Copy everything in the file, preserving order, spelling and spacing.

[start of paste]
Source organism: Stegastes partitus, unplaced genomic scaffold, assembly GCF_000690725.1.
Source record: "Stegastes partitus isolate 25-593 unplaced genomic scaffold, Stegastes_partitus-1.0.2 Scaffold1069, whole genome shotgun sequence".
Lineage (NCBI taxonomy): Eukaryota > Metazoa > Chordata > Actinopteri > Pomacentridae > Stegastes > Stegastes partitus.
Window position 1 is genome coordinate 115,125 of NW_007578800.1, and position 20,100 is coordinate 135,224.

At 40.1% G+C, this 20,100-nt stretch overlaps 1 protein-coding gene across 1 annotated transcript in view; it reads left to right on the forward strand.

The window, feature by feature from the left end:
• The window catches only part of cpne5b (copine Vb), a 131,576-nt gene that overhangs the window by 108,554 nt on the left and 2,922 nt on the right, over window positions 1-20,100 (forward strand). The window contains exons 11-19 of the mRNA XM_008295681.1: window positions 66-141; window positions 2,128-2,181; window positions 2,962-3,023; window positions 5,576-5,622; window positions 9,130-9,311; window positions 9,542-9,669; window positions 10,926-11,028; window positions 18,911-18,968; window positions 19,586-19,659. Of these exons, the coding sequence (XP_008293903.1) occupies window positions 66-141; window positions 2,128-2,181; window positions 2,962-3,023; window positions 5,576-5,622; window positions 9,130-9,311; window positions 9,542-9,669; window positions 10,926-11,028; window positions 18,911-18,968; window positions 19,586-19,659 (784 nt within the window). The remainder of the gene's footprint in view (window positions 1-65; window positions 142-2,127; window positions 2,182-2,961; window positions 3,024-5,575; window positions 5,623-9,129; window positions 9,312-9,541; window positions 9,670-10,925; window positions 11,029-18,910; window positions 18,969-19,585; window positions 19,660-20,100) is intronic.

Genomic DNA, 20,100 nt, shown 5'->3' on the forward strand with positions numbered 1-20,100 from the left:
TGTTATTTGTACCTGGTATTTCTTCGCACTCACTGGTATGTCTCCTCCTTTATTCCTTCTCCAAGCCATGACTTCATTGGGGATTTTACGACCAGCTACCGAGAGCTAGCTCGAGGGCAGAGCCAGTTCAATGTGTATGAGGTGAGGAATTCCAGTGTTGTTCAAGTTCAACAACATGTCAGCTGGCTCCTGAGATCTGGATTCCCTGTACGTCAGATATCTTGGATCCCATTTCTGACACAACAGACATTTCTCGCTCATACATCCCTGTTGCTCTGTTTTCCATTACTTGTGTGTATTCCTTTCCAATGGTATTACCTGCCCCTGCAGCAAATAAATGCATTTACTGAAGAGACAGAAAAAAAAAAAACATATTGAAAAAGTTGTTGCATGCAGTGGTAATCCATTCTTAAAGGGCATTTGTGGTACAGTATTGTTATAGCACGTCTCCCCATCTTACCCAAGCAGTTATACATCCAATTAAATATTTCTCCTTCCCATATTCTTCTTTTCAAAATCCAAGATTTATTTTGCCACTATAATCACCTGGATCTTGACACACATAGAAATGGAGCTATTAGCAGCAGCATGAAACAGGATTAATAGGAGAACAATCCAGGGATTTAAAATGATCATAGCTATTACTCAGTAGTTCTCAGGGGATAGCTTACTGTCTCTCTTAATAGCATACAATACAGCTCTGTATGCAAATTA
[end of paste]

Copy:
Source organism: Stegastes partitus, unplaced genomic scaffold, assembly GCF_000690725.1.
Source record: "Stegastes partitus isolate 25-593 unplaced genomic scaffold, Stegastes_partitus-1.0.2 Scaffold1069, whole genome shotgun sequence".
Lineage (NCBI taxonomy): Eukaryota > Metazoa > Chordata > Actinopteri > Pomacentridae > Stegastes > Stegastes partitus.
Window position 1 is genome coordinate 115,125 of NW_007578800.1, and position 20,100 is coordinate 135,224.

At 40.1% G+C, this 20,100-nt stretch overlaps 1 protein-coding gene across 1 annotated transcript in view; it reads left to right on the forward strand.

The window, feature by feature from the left end:
• The window catches only part of cpne5b (copine Vb), a 131,576-nt gene that overhangs the window by 108,554 nt on the left and 2,922 nt on the right, over window positions 1-20,100 (forward strand). The window contains exons 11-19 of the mRNA XM_008295681.1: window positions 66-141; window positions 2,128-2,181; window positions 2,962-3,023; window positions 5,576-5,622; window positions 9,130-9,311; window positions 9,542-9,669; window positions 10,926-11,028; window positions 18,911-18,968; window positions 19,586-19,659. Of these exons, the coding sequence (XP_008293903.1) occupies window positions 66-141; window positions 2,128-2,181; window positions 2,962-3,023; window positions 5,576-5,622; window positions 9,130-9,311; window positions 9,542-9,669; window positions 10,926-11,028; window positions 18,911-18,968; window positions 19,586-19,659 (784 nt within the window). The remainder of the gene's footprint in view (window positions 1-65; window positions 142-2,127; window positions 2,182-2,961; window positions 3,024-5,575; window positions 5,623-9,129; window positions 9,312-9,541; window positions 9,670-10,925; window positions 11,029-18,910; window positions 18,969-19,585; window positions 19,660-20,100) is intronic.

Genomic DNA, 20,100 nt, shown 5'->3' on the forward strand with positions numbered 1-20,100 from the left:
TGTTATTTGTACCTGGTATTTCTTCGCACTCACTGGTATGTCTCCTCCTTTATTCCTTCTCCAAGCCATGACTTCATTGGGGATTTTACGACCAGCTACCGAGAGCTAGCTCGAGGGCAGAGCCAGTTCAATGTGTATGAGGTGAGGAATTCCAGTGTTGTTCAAGTTCAACAACATGTCAGCTGGCTCCTGAGATCTGGATTCCCTGTACGTCAGATATCTTGGATCCCATTTCTGACACAACAGACATTTCTCGCTCATACATCCCTGTTGCTCTGTTTTCCATTACTTGTGTGTATTCCTTTCCAATGGTATTACCTGCCCCTGCAGCAAATAAATGCATTTACTGAAGAGACAGAAAAAAAAAAAACATATTGAAAAAGTTGTTGCATGCAGTGGTAATCCATTCTTAAAGGGCATTTGTGGTACAGTATTGTTATAGCACGTCTCCCCATCTTACCCAAGCAGTTATACATCCAATTAAATATTTCTCCTTCCCATATTCTTCTTTTCAAAATCCAAGATTTATTTTGCCACTATAATCACCTGGATCTTGACACACATAGAAATGGAGCTATTAGCAGCAGCATGAAACAGGATTAATAGGAGAACAATCCAGGGATTTAAAATGATCATAGCTATTACTCAGTAGTTCTCAGGGGATAGCTTACTGTCTCTCTTAATAGCATACAATACAGCTCTGTATGCAAATTA